It is a sound principle that, in His dealing with sin in the world to come, God's mercy will reach as far as ever it can reach. This follows from the whole Scriptural revelation of the character of God. What may be included in it, it is impossible for anyone to say. It should be noticed that those of whom it is said that they shall not see life, but the wrath of God abideth on them, are those who "obey not" the truth (Joh 3:36)--who actively and consciously disregard and oppose it. But all do not belong to this class. It may be assumed that none will be lost who can in consistency with holiness and love be saved. The most germinal goodness, which is the implantation of His own Spirit, God will acknowledge and develop. The problem of undeveloped character may receive a solution we do not wot of with the entrance into the eternal light--not in change of character, but rather, as said before, in the revelation of character's inmost bent. In this sense, the entrance into eternity may be to many the revelation of a love and grace which had not been understood or appreciated as it should have been on earth, but with which it is in essential kinship. There are at least many shades and degrees of character, and God may be entrusted to take the most just, yet most merciful, account of all.
4. Gradation of Punishment:
The fullest weight must further be given to what the Scripture so expressly says of gradation of punishment, even of the unsaved. It is not the case that the lot of all who fail of the eternal life in Christ is all of one grade. There are the "few stripes" and the "many stripes" (Lu 12:47-48); those for whom it will be "more tolerable" than for others in the day of judgment (Mt 11:20,24). Even "Sodom and her daughters" will be mercifully dealt with in comparison with others (Eze 16:48-49,53,55,61). There will be for everyone the most exact weighing of privilege, knowledge and opportunity. There is a vast area here for the divine administration on which no light at all is afforded us.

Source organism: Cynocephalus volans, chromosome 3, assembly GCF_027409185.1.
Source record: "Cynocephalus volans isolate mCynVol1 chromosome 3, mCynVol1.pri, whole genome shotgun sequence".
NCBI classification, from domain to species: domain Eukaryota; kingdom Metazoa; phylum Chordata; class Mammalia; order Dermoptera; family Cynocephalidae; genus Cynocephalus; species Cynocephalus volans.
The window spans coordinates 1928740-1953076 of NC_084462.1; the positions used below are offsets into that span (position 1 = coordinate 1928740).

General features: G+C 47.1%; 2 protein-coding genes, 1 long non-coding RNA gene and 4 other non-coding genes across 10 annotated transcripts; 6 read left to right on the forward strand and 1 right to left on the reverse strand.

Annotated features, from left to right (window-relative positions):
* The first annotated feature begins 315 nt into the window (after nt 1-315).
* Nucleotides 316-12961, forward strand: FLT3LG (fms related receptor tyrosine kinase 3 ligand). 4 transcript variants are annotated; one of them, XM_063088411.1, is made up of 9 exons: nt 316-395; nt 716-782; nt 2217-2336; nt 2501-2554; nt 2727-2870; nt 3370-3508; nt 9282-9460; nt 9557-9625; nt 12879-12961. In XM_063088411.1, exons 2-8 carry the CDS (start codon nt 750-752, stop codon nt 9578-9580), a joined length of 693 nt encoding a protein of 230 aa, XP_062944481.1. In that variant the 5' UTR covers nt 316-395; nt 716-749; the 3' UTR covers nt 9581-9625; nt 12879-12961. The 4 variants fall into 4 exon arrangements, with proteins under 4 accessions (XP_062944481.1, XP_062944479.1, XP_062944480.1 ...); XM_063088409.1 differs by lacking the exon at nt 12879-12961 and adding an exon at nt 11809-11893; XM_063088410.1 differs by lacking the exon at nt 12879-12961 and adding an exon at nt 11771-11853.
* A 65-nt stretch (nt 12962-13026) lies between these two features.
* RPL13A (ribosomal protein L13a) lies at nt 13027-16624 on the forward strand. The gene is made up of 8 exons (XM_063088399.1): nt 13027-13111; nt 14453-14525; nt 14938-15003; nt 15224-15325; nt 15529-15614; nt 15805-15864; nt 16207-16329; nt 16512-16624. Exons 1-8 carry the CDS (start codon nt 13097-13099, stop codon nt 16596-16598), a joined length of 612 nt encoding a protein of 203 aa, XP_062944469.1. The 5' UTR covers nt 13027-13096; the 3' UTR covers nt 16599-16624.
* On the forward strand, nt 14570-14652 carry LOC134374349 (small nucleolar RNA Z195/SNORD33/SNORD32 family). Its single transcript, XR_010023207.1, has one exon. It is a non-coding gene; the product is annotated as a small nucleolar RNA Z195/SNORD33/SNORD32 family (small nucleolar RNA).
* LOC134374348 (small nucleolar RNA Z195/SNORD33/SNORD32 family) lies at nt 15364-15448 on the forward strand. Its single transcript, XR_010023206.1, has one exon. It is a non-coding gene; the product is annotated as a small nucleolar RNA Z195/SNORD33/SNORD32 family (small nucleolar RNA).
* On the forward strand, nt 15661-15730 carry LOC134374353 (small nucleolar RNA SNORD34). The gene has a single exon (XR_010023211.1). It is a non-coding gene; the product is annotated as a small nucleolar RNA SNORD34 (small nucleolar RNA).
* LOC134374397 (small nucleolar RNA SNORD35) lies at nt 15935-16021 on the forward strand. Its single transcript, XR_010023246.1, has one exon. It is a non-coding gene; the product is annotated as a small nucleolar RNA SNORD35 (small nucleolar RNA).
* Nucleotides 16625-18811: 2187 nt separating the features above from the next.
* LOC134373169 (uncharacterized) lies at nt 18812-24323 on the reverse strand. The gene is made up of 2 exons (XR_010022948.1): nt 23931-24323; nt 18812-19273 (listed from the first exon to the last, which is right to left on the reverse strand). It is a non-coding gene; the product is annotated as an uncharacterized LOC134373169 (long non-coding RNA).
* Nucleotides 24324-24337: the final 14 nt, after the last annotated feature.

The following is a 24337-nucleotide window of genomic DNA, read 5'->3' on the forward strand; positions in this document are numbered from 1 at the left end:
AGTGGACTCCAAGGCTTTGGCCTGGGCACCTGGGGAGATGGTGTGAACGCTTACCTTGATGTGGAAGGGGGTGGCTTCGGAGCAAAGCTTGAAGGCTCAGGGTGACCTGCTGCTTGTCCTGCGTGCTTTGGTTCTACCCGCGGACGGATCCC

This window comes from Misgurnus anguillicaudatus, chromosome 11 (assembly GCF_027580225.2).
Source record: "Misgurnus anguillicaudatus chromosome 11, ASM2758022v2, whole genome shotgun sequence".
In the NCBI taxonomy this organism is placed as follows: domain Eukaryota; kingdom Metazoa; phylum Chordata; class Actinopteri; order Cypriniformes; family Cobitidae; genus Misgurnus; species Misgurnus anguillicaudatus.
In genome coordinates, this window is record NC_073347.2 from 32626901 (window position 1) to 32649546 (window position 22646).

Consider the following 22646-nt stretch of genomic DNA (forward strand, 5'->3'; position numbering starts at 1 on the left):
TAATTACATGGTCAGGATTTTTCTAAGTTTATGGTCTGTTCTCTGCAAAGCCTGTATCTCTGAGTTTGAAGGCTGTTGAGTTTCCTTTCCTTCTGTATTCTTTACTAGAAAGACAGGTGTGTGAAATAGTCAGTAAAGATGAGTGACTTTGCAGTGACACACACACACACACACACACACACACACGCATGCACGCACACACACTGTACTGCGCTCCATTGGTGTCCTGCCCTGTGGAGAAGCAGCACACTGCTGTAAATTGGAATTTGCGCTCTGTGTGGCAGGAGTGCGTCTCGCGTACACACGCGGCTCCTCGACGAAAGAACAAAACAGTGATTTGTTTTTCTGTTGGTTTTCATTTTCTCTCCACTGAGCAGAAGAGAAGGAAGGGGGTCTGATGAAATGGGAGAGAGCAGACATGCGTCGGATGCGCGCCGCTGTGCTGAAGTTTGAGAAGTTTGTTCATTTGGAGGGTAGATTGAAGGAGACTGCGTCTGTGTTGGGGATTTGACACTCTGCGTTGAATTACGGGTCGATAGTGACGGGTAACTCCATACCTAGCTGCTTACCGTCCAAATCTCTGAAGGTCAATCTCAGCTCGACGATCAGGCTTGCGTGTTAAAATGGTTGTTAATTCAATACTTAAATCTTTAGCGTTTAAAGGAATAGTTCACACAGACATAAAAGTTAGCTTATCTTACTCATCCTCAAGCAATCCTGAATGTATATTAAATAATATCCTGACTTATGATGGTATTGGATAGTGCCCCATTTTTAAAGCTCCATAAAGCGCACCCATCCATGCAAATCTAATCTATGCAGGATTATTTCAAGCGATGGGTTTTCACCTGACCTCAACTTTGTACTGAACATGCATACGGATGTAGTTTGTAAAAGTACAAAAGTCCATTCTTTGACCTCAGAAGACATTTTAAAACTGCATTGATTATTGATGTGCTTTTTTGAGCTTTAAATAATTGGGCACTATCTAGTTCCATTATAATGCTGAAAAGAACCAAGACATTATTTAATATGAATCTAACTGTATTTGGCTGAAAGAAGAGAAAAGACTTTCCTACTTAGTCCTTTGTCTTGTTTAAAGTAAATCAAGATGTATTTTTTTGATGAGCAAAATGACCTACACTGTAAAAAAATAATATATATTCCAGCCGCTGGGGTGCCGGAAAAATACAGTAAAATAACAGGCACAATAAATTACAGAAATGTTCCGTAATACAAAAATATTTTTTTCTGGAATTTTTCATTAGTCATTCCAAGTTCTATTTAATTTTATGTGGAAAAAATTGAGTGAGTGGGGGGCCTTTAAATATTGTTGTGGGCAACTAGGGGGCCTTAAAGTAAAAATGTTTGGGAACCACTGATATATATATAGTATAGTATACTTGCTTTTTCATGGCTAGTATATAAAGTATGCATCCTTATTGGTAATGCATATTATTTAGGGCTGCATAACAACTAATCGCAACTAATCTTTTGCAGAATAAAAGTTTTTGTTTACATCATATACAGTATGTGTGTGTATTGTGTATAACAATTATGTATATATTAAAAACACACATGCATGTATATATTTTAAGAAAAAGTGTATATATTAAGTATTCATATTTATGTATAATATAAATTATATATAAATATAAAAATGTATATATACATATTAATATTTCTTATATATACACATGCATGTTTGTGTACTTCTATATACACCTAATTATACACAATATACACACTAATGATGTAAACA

5. God "All in All":
There remain those passages already alluded to which do seem to speak, not, indeed, of conversion or admission into the light and fellowship of Christ's kingdom, but still of a final subjugation of the powers of evil, to the extent, at least, of a cessation of active opposition to God's will, of some form of ultimate unification and acknowledgment of Christ as Lord. Such passages are Eph 1:10; Php 2:9-11; above all, 1Co 15:24-28. God, in this final vision, has become "all in all." Here, again, dogmatism is entirely out of place, but it is permissible to believe that these texts foreshadow such a final persuasion of God's righteousness in His judgment and of the futility of further rebellion as shall bring about an outward pacification and restoration of order in the universe disturbed by sin, though it can never repair that eternal loss accruing from exclusion from Christ's kingdom and glory.
Against: Maurice, Theological Essays, "Eternal Life and Eternal Death"; S. Cox, Salvator Mundi; F. W. Farrar, Eternal Hope; Mercy and Judgment; A. Jukes, The Second Death and the Restitution of All Things; E. White, Life in Christ; H. Constable, Duration and Nature of Future Punishment. For: Pusey, What Is of Faith as to Everlasting Punishment, H. N. Oxenham, Catholic Eschatology; C. Clemance, Future Punishment; Edersheim, Life and Times of Jesus, the Messiah, Appendix, xix, "On Eternal Punishment, according to the Rabbis and the New Testament "; The Future Life, A Defence of the Orthodox View, by the Most Eminent American Scholars; S. D. F. Salmond, The Christian Doctrine of Immortality, Book VI; Orr, Christian View of God, lecture ix; Luthardt, Saving Truths (English translations), lecture x. See also the various works on Dogmatic and Biblical Theology.